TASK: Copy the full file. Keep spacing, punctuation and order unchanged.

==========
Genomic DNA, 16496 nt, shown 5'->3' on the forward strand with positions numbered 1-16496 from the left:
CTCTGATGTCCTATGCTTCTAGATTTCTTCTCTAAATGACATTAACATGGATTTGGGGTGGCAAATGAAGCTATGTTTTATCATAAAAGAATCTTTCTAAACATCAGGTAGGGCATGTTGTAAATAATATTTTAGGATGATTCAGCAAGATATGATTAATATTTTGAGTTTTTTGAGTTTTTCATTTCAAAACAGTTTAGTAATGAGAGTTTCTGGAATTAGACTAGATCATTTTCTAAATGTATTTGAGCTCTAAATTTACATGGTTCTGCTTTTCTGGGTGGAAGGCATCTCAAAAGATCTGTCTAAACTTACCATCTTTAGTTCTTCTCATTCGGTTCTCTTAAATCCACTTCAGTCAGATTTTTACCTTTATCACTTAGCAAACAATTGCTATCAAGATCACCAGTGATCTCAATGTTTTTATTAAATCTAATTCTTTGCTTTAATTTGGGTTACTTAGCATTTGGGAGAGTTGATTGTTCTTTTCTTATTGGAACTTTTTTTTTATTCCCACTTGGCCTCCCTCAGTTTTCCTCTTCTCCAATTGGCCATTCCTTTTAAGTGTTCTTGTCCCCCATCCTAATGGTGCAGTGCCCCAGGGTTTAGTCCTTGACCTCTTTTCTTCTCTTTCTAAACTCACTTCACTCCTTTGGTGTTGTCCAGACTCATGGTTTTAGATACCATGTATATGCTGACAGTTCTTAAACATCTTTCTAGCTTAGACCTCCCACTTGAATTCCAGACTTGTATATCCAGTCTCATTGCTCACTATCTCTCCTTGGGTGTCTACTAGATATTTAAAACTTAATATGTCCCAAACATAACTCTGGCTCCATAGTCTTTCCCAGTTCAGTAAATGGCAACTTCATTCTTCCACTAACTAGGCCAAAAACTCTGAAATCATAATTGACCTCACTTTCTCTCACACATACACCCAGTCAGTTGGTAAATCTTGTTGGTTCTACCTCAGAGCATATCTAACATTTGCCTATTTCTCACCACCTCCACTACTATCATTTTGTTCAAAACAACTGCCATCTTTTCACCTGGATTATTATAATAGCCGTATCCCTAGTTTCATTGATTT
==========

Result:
Genomic DNA, 16496 nt, shown 5'->3' on the forward strand with positions numbered 1-16496 from the left:
CTCTGATGTCCTATGCTTCTAGATTTCTTCTCTAAATGACATTAACATGGATTTGGGGTGGCAAATGAAGCTATGTTTTATCATAAAAGAATCTTTCTAAACATCAGGTAGGGCATGTTGTAAATAATATTTTAGGATGATTCAGCAAGATATGATTAATATTTTGAGTTTTTTGAGTTTTTCATTTCAAAACAGTTTAGTAATGAGAGTTTCTGGAATTAGACTAGATCATTTTCTAAATGTATTTGAGCTCTAAATTTACATGGTTCTGCTTTTCTGGGTGGAAGGCATCTCAAAAGATCTGTCTAAACTTACCATCTTTAGTTCTTCTCATTCGGTTCTCTTAAATCCACTTCAGTCAGATTTTTACCTTTATCACTTAGCAAACAATTGCTATCAAGATCACCAGTGATCTCAATGTTTTTATTAAATCTAATTCTTTGCTTTAATTTGGGTTACTTAGCATTTGGGAGAGTTGATTGTTCTTTTCTTATTGGAACTTTTTTTTTATTCCCACTTGGCCTCCCTCAGTTTTCCTCTTCTCCAATTGGCCATTCCTTTTAAGTGTTCTTGTCCCCCATCCTAATGGTGCAGTGCCCCAGGGTTTAGTCCTTGACCTCTTTTCTTCTCTTTCTAAACTCACTTCACTCCTTTGGTGTTGTCCAGACTCATGGTTTTAGATACCATGTATATGCTGACAGTTCTTAAACATCTTTCTAGCTTAGACCTCCCACTTGAATTCCAGACTTGTATATCCAGTCTCATTGCTCACTATCTCTCCTTGGGTGTCTACTAGATATTTAAAACTTAATATGTCCCAAACATAACTCTGGCTCCATAGTCTTTCCCAGTTCAGTAAATGGCAACTTCATTCTTCCACTAACTAGGCCAAAAACTCTGAAATCATAATTGACCTCACTTTCTCTCACACATACACCCAGTCAGTTGGTAAATCTTGTTGGTTCTACCTCAGAGCATATCTAACATTTGCCTATTTCTCACCACCTCCACTACTATCATTTTGTTCAAAACAACTGCCATCTTTTCACCTGGATTATTATAATAGCCGTATCCCTAGTTTCATTGATTT